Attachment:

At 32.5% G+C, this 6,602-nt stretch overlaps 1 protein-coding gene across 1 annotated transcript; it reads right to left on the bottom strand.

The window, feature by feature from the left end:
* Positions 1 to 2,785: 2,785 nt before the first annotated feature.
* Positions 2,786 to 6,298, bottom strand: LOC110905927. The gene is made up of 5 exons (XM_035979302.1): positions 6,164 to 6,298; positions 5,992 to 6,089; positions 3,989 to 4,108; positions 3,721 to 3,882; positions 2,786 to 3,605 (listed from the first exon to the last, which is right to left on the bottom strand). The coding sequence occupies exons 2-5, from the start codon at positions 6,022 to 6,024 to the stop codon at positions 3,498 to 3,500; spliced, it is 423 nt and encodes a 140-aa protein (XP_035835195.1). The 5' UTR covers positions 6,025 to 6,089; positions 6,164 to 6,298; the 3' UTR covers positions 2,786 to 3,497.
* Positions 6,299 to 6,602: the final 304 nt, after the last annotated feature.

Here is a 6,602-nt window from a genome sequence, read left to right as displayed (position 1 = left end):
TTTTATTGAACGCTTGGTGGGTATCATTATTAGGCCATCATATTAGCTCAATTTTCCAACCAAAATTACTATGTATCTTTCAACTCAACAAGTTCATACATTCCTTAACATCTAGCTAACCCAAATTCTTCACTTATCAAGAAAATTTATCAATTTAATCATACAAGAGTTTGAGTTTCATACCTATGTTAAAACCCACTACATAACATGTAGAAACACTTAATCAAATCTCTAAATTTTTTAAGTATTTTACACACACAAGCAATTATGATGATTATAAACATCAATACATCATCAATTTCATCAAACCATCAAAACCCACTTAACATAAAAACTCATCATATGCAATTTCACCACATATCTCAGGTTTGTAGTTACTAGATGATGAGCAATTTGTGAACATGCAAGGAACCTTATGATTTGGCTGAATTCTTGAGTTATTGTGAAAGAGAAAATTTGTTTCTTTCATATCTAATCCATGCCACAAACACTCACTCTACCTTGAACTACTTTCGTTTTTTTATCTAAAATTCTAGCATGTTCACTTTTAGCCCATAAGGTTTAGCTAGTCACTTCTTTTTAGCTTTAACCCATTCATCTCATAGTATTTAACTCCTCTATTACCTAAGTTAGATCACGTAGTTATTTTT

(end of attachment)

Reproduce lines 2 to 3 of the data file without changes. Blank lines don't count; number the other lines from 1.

The window, feature by feature from the left end:
* Positions 1 to 2,785: 2,785 nt before the first annotated feature.